[Beowulf] Re: Help: Building a disked Beowulf / Chaitanya Krishna, Brown et al

Chaitanya Krishna icymist at gmail.com
Thu Aug 25 15:54:06 EDT 2005


Hi Guys,

Thanks a lot for all your responses. Looks like I first have to do a
lot of ground work. Give me some time to do it. I will do it and come
back to you guys.

Thanks once again, especially rgb at duke.

Regards,
Chaitanya.


On 8/25/05, Ed Karns <edkarns at firewirestuff.com> wrote:
> 
> 
> On Aug 25, 2005, at 3:39 AM, beowulf-request at beowulf.org wrote:
> 
> 
> 
> ... the resources that I have are these: 
> 
> 
>  
> 
> 1 Intel Pentium 4 3 Ghz Procs   10 
> 
> 2 Intel Mother boards                10 
> 
> 3 200 GB SATA Hard disks       10 
> 
> 4 120 GB IDE Hard disks           10 
> 
> 5 Network cards                          10 + 1 (1 extra for master) 
> 
> 6 Some already present switches 
> 
> 
>  
> 
> All the IDE drives will be primary (the OS will reside on this) and 
> 
> the SATA drives will be use as secondary drives for storage) 
> 
> 
>  
> 
> My plan (and requirement) is the following: 
> 
> 
>  
> 
> 1 To get the cluster up and running parallel jobs. 
> 
> 2 The way I intend to do 1 is this. Install the OS (SuSE 9.3 Pro) on 
> 
> the master and install bare-bones ( I am not sure, but may be something 
> 
> like kernel, NFS and/or NIS, SSH, etc) on the rest of the nodes so 
> 
> that I am able to run parallel jobs as well as serial jobs on the 
> 
> nodes. Will require help on this. 
> 
> 
> 
>  
> 
> Your hardware looks perfectly reasonable for a small cluster.  Let's hope
> that your NICs and switches "match" in some way -- enough ports, gigabit
> ports and gigabit cards, whatever.  One has to wonder a bit about why the
> nodes have both a 120 GB IDE and 200 GB SATA drive instead of e.g.
> 2x[120,200] GB SATA only.  I've never mixed drives like this and would
> expect that it works but would worry that it might do something to
> performance (Mark Hahn usually is the answer man as far as the overall IDE
> drive subsystem is concerned:-). 
>  
> 
> * Hardware suggestions:
> 
> 
> 
> 
> Take the "master" off of any alternate network until complete debugging of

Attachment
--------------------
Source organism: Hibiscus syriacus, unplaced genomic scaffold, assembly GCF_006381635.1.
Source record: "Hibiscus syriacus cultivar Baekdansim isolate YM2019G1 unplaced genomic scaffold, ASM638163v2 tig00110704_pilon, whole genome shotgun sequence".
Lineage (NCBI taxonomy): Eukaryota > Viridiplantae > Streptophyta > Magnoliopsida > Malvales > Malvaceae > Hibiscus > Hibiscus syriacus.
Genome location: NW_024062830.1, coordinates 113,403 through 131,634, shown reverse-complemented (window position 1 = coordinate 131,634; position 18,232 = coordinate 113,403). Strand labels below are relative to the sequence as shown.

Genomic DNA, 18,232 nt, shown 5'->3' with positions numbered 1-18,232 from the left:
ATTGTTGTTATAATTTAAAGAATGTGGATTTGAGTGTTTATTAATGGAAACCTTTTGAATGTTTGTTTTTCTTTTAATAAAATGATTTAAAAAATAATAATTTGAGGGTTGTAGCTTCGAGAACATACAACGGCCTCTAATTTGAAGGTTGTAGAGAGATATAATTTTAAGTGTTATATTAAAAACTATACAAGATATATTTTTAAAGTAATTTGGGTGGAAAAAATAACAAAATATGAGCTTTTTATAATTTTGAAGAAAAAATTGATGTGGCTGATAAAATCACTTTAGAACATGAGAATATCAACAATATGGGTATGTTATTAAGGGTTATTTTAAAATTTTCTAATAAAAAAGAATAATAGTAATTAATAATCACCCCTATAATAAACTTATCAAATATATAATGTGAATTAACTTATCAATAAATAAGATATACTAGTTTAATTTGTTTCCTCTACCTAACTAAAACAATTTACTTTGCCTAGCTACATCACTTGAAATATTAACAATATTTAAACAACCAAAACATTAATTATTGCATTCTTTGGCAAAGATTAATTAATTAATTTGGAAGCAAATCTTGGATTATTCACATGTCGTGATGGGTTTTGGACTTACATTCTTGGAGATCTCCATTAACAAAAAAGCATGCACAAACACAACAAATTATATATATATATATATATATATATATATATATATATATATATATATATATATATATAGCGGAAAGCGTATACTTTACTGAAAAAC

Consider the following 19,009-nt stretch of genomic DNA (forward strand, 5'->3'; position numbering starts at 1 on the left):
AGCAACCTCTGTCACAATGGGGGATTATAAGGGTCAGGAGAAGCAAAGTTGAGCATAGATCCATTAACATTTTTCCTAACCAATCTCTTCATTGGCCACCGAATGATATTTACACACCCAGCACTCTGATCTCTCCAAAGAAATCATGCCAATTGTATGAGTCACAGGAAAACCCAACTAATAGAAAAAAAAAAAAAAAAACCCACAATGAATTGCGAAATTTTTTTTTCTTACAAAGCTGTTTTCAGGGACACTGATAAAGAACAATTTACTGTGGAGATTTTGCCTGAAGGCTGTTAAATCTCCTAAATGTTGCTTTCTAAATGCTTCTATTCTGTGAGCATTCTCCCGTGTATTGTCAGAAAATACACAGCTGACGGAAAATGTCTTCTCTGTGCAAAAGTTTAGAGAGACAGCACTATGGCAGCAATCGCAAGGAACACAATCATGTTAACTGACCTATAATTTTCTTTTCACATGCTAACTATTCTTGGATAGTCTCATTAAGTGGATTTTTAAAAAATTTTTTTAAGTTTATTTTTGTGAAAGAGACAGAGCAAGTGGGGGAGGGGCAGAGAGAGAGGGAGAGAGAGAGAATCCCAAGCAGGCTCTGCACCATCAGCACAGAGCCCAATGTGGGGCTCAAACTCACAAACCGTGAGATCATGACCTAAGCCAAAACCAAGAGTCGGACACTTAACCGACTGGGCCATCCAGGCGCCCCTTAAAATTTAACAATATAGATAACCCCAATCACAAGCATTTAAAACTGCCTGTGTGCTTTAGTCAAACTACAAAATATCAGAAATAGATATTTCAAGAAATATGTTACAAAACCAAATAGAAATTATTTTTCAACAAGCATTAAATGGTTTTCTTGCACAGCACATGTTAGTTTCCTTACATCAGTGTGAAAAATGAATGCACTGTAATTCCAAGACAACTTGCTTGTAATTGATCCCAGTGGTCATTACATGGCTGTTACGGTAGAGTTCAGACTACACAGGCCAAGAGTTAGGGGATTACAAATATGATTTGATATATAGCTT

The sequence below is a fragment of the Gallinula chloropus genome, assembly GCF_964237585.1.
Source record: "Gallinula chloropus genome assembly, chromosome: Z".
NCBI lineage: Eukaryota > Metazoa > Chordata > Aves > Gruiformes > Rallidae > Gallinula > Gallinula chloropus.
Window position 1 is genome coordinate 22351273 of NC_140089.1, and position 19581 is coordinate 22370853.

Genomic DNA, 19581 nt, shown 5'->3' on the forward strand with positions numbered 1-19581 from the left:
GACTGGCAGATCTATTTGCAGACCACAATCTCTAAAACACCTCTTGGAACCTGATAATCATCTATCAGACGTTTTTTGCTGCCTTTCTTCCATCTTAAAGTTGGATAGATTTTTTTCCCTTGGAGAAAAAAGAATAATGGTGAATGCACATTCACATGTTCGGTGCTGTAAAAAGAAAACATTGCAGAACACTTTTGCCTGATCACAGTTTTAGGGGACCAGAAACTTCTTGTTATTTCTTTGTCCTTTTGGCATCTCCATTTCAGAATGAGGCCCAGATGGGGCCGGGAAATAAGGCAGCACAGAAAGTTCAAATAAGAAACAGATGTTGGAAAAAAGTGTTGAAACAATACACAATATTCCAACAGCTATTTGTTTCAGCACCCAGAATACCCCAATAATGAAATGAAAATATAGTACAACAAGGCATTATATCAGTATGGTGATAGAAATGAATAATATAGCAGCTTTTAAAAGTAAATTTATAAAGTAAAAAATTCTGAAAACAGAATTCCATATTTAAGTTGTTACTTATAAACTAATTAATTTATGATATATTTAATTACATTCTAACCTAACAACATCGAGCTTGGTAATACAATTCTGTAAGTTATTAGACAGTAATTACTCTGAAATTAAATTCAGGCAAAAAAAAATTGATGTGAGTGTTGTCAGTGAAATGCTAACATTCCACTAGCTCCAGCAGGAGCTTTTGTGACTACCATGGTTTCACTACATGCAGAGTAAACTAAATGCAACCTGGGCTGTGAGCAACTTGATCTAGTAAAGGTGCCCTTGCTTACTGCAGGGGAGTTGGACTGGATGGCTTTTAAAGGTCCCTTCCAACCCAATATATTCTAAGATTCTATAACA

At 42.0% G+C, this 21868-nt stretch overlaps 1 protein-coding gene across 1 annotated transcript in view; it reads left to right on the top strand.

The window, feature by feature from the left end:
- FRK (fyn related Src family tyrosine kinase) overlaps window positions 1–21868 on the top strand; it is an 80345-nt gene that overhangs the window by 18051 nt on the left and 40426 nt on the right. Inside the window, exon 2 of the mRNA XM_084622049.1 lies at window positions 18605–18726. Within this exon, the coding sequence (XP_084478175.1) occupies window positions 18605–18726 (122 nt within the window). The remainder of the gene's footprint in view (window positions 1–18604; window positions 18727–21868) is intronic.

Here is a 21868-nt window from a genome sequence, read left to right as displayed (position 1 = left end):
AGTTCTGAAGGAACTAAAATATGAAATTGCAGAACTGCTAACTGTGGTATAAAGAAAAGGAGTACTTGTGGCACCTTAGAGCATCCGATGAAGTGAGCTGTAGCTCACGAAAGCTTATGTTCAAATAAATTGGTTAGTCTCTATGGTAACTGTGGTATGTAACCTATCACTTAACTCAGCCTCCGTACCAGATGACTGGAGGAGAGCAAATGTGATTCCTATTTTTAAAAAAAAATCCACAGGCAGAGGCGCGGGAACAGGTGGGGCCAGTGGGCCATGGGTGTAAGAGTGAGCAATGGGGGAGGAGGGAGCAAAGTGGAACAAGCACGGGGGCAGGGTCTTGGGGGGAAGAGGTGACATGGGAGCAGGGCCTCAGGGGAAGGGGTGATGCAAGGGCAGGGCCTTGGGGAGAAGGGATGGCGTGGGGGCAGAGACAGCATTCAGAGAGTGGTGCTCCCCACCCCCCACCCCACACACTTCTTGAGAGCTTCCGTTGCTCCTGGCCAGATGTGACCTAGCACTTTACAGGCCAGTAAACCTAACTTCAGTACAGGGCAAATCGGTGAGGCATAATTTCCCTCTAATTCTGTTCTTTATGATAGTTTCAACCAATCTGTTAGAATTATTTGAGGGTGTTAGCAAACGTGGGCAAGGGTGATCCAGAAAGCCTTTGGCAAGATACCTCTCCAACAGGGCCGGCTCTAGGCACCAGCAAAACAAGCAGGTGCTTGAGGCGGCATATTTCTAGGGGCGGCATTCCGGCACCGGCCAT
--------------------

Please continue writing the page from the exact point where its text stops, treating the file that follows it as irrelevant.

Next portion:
> the cluster is accomplished (unplug it, at the least, and remove that
> "alternate" NIC if possible) ... set the whole thing up as a completely
> stand alone cluster until it works as required.
> 
> 
> 
> 
> I would also wonder about the switches (10/100baseT = :>]  or Gigabit
> switches = :>) ?)  If two switches, then "balance" the loads = same number
> of CAT5 connections on each switch = 5 & 5 plus jumper, if three switches =
> 3 & 3 & 4 plus jumpers.
> 
> 
> All BIOS configurations on all systems should closely match, especially I/O
> port configurations. All NIC (network cards) should match = brand name and
> model type where possible.
> 
> 
> 
> 
> Although I do not speak from authority on this type of x86 cluster, my best
> guess to increase performance would be to use the SATA drivers completely
> for the OS and cluster work and use the IDE drives for mirroring and backup
> (the exact reverse of your configurations) ... keeping the IDE drives off of
> the cluster if possible ... or even remove the IDE drives from the systems
> and make a RAID array for the cluster network.
> 
> web-pages
> 
> * OS and software configurations = Trust Mr. Hearns', DGS' and Mr. Brown's
> suggestions.
> 
> 
> 
> 
> From John Hearns: 
> 
> " ... You could do worse than to consult Robert Brown's web-pages, Google
> for Brahma and Duke University. Also get a copy of the OReilly book on Linux
> clustering, the latest one. ..."
> 
> 
> 
> 
> From DGS:
> 
> " ... You should look into some of the cluster "toolkits".  Free ones
> include OSCAR, ROCKS, Warewulf, and oneSIS.  My favorite is Warewulf, though
> ROCKS is probably the nearest you can get to a "cluster in a box" for free.
> ..."
> 
> 
> 
> 
> From Robert Brown:
> 
> " ... I'm assuming that the NICs are PXE-capable and that you've got a KVM
> setup that you can move from machine to machine somehow to set the BIOS and
> manage at least the initial install. ..." 
> 
> 
> 
> 
> 
> 
> 
> Ed Karns
> 
> FireWireStuff.com
> 
>  
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> 
> 


-- 
To err is human, but to really screw up you need a computer.

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